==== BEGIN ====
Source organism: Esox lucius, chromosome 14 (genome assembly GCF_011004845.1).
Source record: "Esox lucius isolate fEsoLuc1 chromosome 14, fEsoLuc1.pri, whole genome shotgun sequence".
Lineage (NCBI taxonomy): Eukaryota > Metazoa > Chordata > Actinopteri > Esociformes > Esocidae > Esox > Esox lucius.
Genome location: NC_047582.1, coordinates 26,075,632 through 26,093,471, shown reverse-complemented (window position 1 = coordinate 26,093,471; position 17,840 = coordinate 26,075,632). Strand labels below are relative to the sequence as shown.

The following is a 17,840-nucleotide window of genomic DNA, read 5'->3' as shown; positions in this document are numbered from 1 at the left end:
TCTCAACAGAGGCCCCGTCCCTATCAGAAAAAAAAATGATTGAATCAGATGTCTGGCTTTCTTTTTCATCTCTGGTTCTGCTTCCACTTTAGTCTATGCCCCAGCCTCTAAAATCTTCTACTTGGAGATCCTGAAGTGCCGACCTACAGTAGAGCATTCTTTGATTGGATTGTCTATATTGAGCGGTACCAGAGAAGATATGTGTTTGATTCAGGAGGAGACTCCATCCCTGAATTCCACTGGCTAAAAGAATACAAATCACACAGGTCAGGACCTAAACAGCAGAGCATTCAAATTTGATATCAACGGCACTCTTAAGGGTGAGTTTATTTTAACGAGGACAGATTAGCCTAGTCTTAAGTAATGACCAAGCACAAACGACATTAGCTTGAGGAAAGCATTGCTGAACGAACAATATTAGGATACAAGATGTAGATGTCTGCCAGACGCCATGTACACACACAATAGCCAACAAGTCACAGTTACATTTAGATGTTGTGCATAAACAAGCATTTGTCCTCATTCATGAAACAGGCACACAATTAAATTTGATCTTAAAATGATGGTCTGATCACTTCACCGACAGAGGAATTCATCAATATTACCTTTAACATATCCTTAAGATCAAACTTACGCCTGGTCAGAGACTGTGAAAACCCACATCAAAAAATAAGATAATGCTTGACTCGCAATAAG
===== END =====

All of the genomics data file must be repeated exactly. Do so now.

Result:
Source organism: Esox lucius, chromosome 14 (genome assembly GCF_011004845.1).
Source record: "Esox lucius isolate fEsoLuc1 chromosome 14, fEsoLuc1.pri, whole genome shotgun sequence".
Lineage (NCBI taxonomy): Eukaryota > Metazoa > Chordata > Actinopteri > Esociformes > Esocidae > Esox > Esox lucius.
Genome location: NC_047582.1, coordinates 26,075,632 through 26,093,471, shown reverse-complemented (window position 1 = coordinate 26,093,471; position 17,840 = coordinate 26,075,632). Strand labels below are relative to the sequence as shown.

The following is a 17,840-nucleotide window of genomic DNA, read 5'->3' as shown; positions in this document are numbered from 1 at the left end:
TCTCAACAGAGGCCCCGTCCCTATCAGAAAAAAAAATGATTGAATCAGATGTCTGGCTTTCTTTTTCATCTCTGGTTCTGCTTCCACTTTAGTCTATGCCCCAGCCTCTAAAATCTTCTACTTGGAGATCCTGAAGTGCCGACCTACAGTAGAGCATTCTTTGATTGGATTGTCTATATTGAGCGGTACCAGAGAAGATATGTGTTTGATTCAGGAGGAGACTCCATCCCTGAATTCCACTGGCTAAAAGAATACAAATCACACAGGTCAGGACCTAAACAGCAGAGCATTCAAATTTGATATCAACGGCACTCTTAAGGGTGAGTTTATTTTAACGAGGACAGATTAGCCTAGTCTTAAGTAATGACCAAGCACAAACGACATTAGCTTGAGGAAAGCATTGCTGAACGAACAATATTAGGATACAAGATGTAGATGTCTGCCAGACGCCATGTACACACACAATAGCCAACAAGTCACAGTTACATTTAGATGTTGTGCATAAACAAGCATTTGTCCTCATTCATGAAACAGGCACACAATTAAATTTGATCTTAAAATGATGGTCTGATCACTTCACCGACAGAGGAATTCATCAATATTACCTTTAACATATCCTTAAGATCAAACTTACGCCTGGTCAGAGACTGTGAAAACCCACATCAAAAAATAAGATAATGCTTGACTCGCAATAAG